USGavin, the lolcow

Monday, 20 October, Year 6 d.Tr. | Author: Mircea Popescu

Motto: "read it. Was it reviewed by any actual economists? Mine was by five, are we all wrong?" ~gavin

It's pretty obvious that the USG has in fact abandoned all hope they may kill Bitcoin by forking it. After the utter assraping it received recently it's not hard to see why, either. We're clearly too powerful to be engaged directly, and if we're too powerful to be engaged directly on the USG speciality field, which is finance, then we're definitely too powerful to be engaged directly on our specialty field, which is ops.i

The disadvantage to being an asset, however, is that you can't simply give up and move on, like sovereign people can. A twelve year old Cartman can at any point go "screw you guys, I'm going home". A forty-eight year old Gavin Bellii is stuck doing the song and the dance, whether it suits him or not, whether it's flattering or humiliating, whether it even accrues any notable benefit for the handler or not much worth the mention at all. This is the true sadness of being a thing rather than a person, and an excellent teaching aid for the youthful minds that are unclear how the world works. Don't be like USGavin, kids. It sucks. It's worse than being on drugs, at least drugs you can quit any time. Plus they're fun. Being an asset however is neither fun nor does it ever end, really the only point of similarity is that you don't think much of either at first, then next thing you know, you're in way over your head.

Anyway, it's clear they've given up on the direct, but they've all these assets which have to be used, so they're being used for meta purposes. In other circumstances I might have let it slide, but today I don't feel like it. So here we go, let's hurt some butts.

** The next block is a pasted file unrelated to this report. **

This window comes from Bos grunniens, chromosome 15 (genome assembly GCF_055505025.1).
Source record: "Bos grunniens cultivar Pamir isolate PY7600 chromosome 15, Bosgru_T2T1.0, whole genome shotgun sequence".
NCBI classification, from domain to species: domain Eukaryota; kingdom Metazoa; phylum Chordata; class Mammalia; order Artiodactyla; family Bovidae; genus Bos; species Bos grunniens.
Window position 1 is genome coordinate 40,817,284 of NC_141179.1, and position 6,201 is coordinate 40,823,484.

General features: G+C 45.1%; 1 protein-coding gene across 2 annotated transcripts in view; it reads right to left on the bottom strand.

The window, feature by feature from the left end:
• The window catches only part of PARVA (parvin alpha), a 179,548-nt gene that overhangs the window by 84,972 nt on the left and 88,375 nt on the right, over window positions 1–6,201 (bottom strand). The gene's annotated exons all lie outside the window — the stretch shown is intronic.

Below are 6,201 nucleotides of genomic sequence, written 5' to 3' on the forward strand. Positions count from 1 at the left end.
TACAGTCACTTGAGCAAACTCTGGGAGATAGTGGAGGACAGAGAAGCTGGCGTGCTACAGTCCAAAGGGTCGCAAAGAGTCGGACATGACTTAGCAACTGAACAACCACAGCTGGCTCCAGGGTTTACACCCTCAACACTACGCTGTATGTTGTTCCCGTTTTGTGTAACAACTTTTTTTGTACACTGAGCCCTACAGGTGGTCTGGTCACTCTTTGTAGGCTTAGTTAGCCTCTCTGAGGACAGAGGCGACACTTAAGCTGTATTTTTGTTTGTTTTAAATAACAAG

A. Meta-purpose #1. The idea is that if you discuss a hard fork as a possibility, it will then become a possibility.

That's not how this world works, however. The fact of the matter is that nobody currently has, and nobody will ever have the authority to fork Bitcoin. Ever. Satoshi used to have it, and he did use it. Satoshi left.iii Gavin never had it, but in spite of not ever having it nevertheless used it once, by allowing USMike to merge breaking code into Bitcoin which resulted in a hardfork. The idea was to probe the network strength, at the time, the results came out scary, at the time. This was long long ago, it's a lot scarier today.

So no, forking Bitcoin is not on the table. If they put it in the fucking pledge of allegiance, and every US employee and every child of school age recites it faithfully three times a day, "We belive in Social Justice and the incontrovertible right of unelected bureaucrats to fork Bitcoin", it still won't be a thing.

Nobody has the authority to fork Bitcoin. Not now. Not ever. No matter what happens. Get used to it.

A. Meta-purpose #2. The idea is that if you act as if "experts" from outside Bitcoin are really experts, then they will really be experts, and their word will count for something.

It does not work that way. Bitcoin was not created "by economists", Bitcoin was created AGAINST "economist" consensus, and it was declared unworkable by those same self-proclaimed pseudo-experts, and then it worked AGAINST their alleged "knowledge" and "understanding", which neither exist to any degree. And now here they are, wanting to be taken as people ? Ahahahahahahahahaha

No but seriously, allow me to laugh a while.

Here's a hint : the products of the US paper mill, be they "Nobel prize" recipients like Obama and that nitwit Krugman or simple "global warming consensus"-level grant eaters have nothing of any value or import to say about Bitcoin. Bitcoin is the living proof that they are intellectualy bankrupt, morally worthless and that their knowledge is better approximated by zero than by epsilon. So no, having a piece of paper signed by the USG does not translate into any Bitcoin value. It does not work for fiat money, it does not work for fiat expertise, it does not work for fiat anything.